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Terror attacks


Swiss president extends sympathy to Brussels victims


A soldier stands near broken windows after explosions at Zaventem airport near Brussels (Reuters)

A soldier stands near broken windows after explosions at Zaventem airport near Brussels

(Reuters)

Johann Schneider-Ammann, who holds the rotating Swiss presidency this year, has tweeted a message of sympathy to the victims of Tuesday’s explosions at Brussels airport and the underground system. At least 34 people have been killed and more than 200 injured. 

“Switzerland is deeply touched by the events today in Brussels. Our thoughts go out to the victims and their families,” he wrote.

In a statement read to the media on Tuesday afternoon, Schneider-Ammann said that in the name of the cabinet and the Swiss people he condemned the attacks in the strongest terms. 

Switzerland and Europe stood for freedom, safety, rule of law and democracy, he said. “We will always uphold and defend these values.” 

He said he had no information about any Swiss victims or about any direct threats to Switzerland.

Suicide bomber

Two explosions ripped through the departure hall at Brussels Zaventem airport at around 8am local time on Tuesday, minutes apart.  

Belgium’s federal prosecutor confirmed that one of the explosions at Brussels airport was carried out by a suicide bomber. 

An explosion was also reported about 30 minutes later at Maelbeek metro station, which is located 500 metres from European Union buildings. A Brussels transit spokesman told Associated Press that 15 had died and 55 had been injured in the metro attack.

Later on Tuesday Islamic State claimed responsibility for the bomb attacks, a news agency affiliated with the group said.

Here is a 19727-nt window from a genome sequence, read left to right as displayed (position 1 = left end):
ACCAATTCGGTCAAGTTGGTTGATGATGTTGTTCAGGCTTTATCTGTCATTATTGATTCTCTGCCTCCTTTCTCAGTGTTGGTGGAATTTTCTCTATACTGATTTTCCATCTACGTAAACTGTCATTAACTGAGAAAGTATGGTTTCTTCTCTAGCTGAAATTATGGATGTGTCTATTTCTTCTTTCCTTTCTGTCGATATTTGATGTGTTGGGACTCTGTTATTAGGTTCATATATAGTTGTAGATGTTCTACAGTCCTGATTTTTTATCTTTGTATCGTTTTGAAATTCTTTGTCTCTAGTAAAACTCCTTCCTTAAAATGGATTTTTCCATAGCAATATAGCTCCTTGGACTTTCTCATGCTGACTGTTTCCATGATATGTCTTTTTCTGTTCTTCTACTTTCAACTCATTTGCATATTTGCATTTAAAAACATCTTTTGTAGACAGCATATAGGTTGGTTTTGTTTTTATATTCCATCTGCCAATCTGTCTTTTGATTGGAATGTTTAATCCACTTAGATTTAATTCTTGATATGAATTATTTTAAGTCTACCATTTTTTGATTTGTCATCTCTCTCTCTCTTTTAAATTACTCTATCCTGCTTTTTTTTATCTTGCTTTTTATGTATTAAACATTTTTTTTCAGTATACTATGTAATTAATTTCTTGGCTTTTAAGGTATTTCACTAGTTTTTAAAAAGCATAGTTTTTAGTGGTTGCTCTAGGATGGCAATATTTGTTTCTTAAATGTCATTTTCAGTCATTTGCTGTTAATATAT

"Islamic State fighters carried out a series of bombings with explosive belts and devices on Tuesday, targeting an airport and a central metro station," the Amaq agency said.

The attacks occurred four days after the arrest in Brussels of Salah Abdeslam, a suspected participant in November 2015 militant attacks in Paris that killed 130 people. Belgian police had been on alert for any reprisal action. 

Belgium's terror alert level was raised to its highest level and Brussels was in lockdown. All incoming and departing flights from the airport were cancelled. Swiss International Air Lines cancelled all its air links with the Belgian capital until Easter Monday. The Lufthansa Group, of which Swiss is part, was offering transportation by bus from Frankfurt to Brussels. Daily trains between Basel and Brussels were running on schedule, the Federal Railways said.

Authorities told people in Brussels to stay where they were, bringing the city to a standstill. Airport security was also tightened in Paris, London and other European cities, including Geneva and Zurich.

Metro stations and the city’s museums have also been reportedly shut. Eurostar has suspended trains to and from Brussels Midi station.

Belgium's prime minister, Charles Michel, said military reinforcements had been deployed. He called for "calm and solidarity" after what he described as a "dark tragedy".

swissinfo.ch with agencies

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